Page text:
Published: June 28, 2022, Last Updated: February 2, 2024

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Writer: Anais Osipova
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Editor: Martha Pierson
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Reviewer: Michael Needham

Assessing your retail store’s performance is more than measuring conversion rates and in-store traffic. Instead, conducting a full retail store audit can offer more comprehensive insight into a store’s pricing, competition, inventory management, and visual merchandising strategies. As a result, retailers can lean on hard data from a store audit to improve operation, compliance, and branding.

Conducting a retail store audit is a thorough process; however, it is no longer reliant on old-school manual methods. We’ll walk you through the retail audit process, from how to conduct it to the software you’ll need.

What Is a Retail Audit?

Close up on professional looking at graphs.

A retail store audit is like a wellness check for your store or brand. This assessment relies heavily on quantitative and qualitative data to provide insight into successful strategies and shortcomings. There are several areas the audit can focus on, including:

  • Pricing policy
  • Shelves
  • Stock and inventory management
  • Customer service
  • Store location(s)
  • Sales volume and conversion rates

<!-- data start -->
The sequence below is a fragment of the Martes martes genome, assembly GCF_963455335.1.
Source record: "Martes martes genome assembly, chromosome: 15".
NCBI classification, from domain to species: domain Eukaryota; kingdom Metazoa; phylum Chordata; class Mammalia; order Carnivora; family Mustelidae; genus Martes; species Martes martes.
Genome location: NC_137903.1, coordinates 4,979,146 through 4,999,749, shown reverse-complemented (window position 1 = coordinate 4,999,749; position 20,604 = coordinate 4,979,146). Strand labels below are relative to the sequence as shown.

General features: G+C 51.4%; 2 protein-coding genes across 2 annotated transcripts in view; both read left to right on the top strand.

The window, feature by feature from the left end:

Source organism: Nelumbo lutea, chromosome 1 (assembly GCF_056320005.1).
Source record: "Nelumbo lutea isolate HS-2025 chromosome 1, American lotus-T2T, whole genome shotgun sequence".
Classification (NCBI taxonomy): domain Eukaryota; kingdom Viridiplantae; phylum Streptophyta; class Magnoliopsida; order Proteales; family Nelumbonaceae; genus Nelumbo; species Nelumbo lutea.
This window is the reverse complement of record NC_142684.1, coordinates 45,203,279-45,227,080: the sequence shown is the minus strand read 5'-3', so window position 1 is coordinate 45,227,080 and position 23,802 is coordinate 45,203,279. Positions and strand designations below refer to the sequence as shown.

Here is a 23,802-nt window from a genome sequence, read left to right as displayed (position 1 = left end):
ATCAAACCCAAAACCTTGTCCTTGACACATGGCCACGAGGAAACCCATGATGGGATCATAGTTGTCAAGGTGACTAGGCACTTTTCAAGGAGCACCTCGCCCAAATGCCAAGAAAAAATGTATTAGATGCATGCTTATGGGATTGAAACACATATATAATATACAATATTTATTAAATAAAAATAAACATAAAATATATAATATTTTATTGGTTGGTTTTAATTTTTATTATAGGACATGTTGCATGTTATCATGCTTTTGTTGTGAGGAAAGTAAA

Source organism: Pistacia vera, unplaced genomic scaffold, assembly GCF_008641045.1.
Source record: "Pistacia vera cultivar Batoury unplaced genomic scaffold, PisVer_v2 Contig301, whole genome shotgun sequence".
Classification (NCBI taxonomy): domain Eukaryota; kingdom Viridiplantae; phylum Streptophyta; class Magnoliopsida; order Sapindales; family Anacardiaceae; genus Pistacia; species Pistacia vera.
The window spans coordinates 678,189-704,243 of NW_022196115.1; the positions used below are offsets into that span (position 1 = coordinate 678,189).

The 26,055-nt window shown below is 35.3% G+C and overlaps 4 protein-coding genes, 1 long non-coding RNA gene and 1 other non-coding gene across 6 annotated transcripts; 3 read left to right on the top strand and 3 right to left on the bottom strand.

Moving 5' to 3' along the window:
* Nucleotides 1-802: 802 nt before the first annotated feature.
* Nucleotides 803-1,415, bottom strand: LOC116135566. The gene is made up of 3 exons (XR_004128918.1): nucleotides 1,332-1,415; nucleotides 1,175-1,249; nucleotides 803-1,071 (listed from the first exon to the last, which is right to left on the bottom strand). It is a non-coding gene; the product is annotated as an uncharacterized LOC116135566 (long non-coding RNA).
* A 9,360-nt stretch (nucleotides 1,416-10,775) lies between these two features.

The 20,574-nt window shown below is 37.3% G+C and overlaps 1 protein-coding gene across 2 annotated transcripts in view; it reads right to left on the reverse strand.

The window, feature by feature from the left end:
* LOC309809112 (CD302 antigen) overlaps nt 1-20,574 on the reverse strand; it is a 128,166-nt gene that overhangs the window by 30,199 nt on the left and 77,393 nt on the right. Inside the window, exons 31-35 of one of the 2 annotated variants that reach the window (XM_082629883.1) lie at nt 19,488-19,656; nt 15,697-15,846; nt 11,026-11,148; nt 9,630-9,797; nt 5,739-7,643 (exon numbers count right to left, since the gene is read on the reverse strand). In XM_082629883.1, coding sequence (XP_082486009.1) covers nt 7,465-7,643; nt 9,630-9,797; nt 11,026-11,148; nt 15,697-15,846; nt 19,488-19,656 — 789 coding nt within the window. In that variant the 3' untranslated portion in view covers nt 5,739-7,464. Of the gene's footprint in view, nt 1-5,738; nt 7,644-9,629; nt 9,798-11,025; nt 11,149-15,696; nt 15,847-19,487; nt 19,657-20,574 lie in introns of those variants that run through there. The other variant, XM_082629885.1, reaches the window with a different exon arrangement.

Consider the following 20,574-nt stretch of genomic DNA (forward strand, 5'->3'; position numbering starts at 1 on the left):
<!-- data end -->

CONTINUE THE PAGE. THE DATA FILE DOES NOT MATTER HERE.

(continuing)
• Competitor analysis
  • In-store displays and advertisements
  • Damaged goods

A retail store audit aims to determine the areas your brand is excelling in and some that may need a little extra work. Ultimately, retail audits can help you develop better strategies to increase the consumer experience, in turn promoting conversion rates and revenue.

Types of Retail Audits

You can conduct different types of retail audits depending on the area and strategies you want to focus on improving. The most common retail audit types include:

Market Audit

This focuses on your customers and competitors. Primarily, you want to know why consumers choose your brand over your competitors. Secondly, you need insight into why your business may lose customers. For instance, you can ask consumers to fill out a survey to receive a coupon.

A market audit can be very specific, focusing solely on your consumer’s buying behavior to determine how you can improve the shopping experience to encourage repeat buyers.